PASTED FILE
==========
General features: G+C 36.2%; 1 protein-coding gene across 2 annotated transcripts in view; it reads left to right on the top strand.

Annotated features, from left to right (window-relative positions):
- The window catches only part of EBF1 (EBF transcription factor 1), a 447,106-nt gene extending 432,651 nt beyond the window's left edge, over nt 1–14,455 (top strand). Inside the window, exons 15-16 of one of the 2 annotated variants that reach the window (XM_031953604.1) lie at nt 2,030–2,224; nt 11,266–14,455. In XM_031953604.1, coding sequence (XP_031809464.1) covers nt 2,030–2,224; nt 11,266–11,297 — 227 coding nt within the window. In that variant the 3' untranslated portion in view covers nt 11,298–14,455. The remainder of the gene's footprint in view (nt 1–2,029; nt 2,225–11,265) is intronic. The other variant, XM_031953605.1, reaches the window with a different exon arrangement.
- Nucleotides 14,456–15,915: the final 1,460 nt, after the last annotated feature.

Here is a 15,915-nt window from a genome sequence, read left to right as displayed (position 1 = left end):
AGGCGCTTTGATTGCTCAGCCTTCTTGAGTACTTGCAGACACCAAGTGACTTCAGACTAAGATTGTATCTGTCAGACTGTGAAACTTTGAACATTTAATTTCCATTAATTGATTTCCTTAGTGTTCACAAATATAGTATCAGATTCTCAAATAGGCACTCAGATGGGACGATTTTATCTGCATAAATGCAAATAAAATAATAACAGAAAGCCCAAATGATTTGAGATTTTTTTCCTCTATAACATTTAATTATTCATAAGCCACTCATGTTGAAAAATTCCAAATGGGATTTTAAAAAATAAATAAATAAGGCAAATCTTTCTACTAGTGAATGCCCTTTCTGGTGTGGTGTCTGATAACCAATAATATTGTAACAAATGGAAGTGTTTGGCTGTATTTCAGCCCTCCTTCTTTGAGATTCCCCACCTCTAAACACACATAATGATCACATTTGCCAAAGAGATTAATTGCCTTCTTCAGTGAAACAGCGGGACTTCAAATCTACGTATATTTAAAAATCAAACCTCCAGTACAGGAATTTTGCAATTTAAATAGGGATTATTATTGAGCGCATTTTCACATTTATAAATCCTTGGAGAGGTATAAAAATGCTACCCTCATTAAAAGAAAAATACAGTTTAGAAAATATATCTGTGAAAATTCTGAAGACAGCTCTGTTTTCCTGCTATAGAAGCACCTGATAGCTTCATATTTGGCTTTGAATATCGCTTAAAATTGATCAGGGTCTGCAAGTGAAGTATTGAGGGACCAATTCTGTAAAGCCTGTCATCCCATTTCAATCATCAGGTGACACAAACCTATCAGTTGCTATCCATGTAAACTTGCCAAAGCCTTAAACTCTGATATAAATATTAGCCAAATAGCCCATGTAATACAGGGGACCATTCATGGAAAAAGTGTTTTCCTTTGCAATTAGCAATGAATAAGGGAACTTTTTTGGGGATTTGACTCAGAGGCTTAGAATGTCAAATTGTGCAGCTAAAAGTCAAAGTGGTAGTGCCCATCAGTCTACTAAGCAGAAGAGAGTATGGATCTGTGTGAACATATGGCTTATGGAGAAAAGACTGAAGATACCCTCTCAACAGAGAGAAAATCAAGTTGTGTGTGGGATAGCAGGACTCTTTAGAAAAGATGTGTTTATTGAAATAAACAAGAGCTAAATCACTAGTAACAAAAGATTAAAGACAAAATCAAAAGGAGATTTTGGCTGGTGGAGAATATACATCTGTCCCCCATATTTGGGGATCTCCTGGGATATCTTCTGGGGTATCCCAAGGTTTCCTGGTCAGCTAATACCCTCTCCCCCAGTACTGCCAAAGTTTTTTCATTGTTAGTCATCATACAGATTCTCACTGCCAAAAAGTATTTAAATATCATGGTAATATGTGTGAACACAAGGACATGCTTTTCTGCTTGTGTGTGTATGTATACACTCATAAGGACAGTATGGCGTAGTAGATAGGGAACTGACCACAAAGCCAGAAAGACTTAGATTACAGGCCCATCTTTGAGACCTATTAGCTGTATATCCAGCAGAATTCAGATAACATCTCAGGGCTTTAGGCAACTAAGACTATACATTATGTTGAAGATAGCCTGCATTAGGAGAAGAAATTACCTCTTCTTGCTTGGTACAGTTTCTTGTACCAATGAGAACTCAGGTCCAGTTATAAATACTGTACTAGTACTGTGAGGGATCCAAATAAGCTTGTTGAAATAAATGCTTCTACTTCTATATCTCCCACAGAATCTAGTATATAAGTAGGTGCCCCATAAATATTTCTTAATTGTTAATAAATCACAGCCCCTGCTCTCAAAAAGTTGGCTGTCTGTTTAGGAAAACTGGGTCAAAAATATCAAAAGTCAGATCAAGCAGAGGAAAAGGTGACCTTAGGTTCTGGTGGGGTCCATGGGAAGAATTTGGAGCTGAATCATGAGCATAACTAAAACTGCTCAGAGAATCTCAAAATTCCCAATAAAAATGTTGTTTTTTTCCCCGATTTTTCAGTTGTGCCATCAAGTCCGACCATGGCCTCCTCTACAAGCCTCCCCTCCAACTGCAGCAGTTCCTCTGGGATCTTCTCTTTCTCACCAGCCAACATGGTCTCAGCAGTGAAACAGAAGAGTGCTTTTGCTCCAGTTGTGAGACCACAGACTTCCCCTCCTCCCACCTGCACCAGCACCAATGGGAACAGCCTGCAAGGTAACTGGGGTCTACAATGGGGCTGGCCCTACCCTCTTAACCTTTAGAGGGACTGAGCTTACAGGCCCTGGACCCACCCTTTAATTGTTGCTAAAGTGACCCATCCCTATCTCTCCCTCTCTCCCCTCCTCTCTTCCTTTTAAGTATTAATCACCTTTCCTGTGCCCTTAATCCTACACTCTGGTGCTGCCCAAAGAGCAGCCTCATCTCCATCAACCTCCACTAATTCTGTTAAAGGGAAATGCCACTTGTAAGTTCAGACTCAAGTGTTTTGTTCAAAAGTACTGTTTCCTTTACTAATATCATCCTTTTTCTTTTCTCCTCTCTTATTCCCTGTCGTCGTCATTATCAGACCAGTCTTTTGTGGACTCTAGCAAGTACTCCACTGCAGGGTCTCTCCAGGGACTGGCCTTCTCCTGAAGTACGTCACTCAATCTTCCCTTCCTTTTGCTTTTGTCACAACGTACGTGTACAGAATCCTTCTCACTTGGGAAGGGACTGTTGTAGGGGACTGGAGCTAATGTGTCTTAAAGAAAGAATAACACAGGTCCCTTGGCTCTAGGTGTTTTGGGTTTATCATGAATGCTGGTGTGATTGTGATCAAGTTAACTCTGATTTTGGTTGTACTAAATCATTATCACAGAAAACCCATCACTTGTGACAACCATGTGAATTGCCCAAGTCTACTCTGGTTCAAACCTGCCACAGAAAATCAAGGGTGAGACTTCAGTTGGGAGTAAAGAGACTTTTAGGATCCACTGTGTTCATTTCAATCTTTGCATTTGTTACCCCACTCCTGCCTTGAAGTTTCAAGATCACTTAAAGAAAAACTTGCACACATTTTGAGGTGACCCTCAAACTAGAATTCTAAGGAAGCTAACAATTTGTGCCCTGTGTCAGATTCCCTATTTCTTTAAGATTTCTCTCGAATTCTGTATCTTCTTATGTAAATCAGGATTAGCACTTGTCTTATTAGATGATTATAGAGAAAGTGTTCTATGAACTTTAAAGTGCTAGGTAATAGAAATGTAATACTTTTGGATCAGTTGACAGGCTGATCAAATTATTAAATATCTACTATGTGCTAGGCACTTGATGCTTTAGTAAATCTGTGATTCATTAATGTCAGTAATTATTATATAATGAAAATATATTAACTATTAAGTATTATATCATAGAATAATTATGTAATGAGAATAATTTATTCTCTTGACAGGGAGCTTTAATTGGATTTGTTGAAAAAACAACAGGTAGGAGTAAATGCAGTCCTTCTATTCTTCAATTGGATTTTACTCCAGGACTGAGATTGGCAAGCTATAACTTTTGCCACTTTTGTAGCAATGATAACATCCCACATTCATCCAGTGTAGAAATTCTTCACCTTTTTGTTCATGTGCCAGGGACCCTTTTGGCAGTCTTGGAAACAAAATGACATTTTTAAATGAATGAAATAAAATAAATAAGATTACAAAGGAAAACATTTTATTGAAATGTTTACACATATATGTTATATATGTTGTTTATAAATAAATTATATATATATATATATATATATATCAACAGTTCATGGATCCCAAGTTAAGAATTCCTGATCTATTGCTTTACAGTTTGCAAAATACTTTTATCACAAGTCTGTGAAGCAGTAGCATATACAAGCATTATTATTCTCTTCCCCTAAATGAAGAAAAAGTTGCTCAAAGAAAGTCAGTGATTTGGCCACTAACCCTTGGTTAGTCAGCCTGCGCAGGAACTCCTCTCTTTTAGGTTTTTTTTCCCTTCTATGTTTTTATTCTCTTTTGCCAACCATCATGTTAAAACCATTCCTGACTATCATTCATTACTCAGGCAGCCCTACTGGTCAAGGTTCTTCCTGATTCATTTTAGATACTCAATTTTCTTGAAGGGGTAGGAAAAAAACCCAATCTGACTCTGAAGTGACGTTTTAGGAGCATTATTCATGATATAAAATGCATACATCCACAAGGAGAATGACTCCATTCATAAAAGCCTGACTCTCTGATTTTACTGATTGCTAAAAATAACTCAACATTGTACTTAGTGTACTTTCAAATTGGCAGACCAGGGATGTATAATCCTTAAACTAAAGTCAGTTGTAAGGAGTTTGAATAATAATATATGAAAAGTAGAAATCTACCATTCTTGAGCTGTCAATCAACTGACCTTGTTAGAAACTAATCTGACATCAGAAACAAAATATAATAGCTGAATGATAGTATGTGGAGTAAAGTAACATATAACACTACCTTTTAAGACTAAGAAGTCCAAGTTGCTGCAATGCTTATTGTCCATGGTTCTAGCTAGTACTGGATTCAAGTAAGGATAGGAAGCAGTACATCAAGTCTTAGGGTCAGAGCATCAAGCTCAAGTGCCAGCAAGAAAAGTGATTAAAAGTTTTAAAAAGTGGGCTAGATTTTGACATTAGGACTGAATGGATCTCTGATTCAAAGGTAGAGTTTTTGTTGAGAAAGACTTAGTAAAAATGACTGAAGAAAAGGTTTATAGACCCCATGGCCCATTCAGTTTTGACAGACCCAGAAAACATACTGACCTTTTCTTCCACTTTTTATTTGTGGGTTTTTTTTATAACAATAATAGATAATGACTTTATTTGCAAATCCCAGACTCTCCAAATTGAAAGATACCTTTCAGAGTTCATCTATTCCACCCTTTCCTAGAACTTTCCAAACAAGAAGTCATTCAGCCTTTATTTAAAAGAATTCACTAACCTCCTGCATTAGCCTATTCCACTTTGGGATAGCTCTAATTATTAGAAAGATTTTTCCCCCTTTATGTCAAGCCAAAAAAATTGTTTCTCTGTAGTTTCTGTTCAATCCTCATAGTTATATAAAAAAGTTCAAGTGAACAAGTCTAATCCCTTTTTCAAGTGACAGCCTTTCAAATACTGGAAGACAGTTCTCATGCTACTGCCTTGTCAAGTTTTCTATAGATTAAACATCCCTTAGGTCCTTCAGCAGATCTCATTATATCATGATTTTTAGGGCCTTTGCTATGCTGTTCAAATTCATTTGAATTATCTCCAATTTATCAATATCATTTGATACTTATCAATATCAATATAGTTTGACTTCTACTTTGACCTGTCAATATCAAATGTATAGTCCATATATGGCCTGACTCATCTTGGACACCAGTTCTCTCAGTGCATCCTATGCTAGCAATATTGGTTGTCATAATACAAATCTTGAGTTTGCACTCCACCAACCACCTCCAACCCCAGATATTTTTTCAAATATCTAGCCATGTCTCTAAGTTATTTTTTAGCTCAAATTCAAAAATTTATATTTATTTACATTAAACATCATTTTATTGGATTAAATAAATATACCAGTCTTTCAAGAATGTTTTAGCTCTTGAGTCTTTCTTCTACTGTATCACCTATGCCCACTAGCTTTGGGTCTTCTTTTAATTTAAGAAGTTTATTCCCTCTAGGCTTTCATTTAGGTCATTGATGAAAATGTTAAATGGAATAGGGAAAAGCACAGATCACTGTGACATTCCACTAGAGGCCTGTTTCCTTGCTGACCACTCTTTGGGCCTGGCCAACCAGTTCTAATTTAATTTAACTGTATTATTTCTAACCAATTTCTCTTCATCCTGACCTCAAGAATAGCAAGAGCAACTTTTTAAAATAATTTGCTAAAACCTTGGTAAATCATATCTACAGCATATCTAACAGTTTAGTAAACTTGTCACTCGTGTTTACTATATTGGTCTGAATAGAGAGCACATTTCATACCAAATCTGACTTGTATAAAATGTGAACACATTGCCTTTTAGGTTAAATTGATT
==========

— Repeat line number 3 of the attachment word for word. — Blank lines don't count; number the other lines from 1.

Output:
- The window catches only part of EBF1 (EBF transcription factor 1), a 447,106-nt gene extending 432,651 nt beyond the window's left edge, over nt 1–14,455 (top strand). Inside the window, exons 15-16 of one of the 2 annotated variants that reach the window (XM_031953604.1) lie at nt 2,030–2,224; nt 11,266–14,455. In XM_031953604.1, coding sequence (XP_031809464.1) covers nt 2,030–2,224; nt 11,266–11,297 — 227 coding nt within the window. In that variant the 3' untranslated portion in view covers nt 11,298–14,455. The remainder of the gene's footprint in view (nt 1–2,029; nt 2,225–11,265) is intronic. The other variant, XM_031953605.1, reaches the window with a different exon arrangement.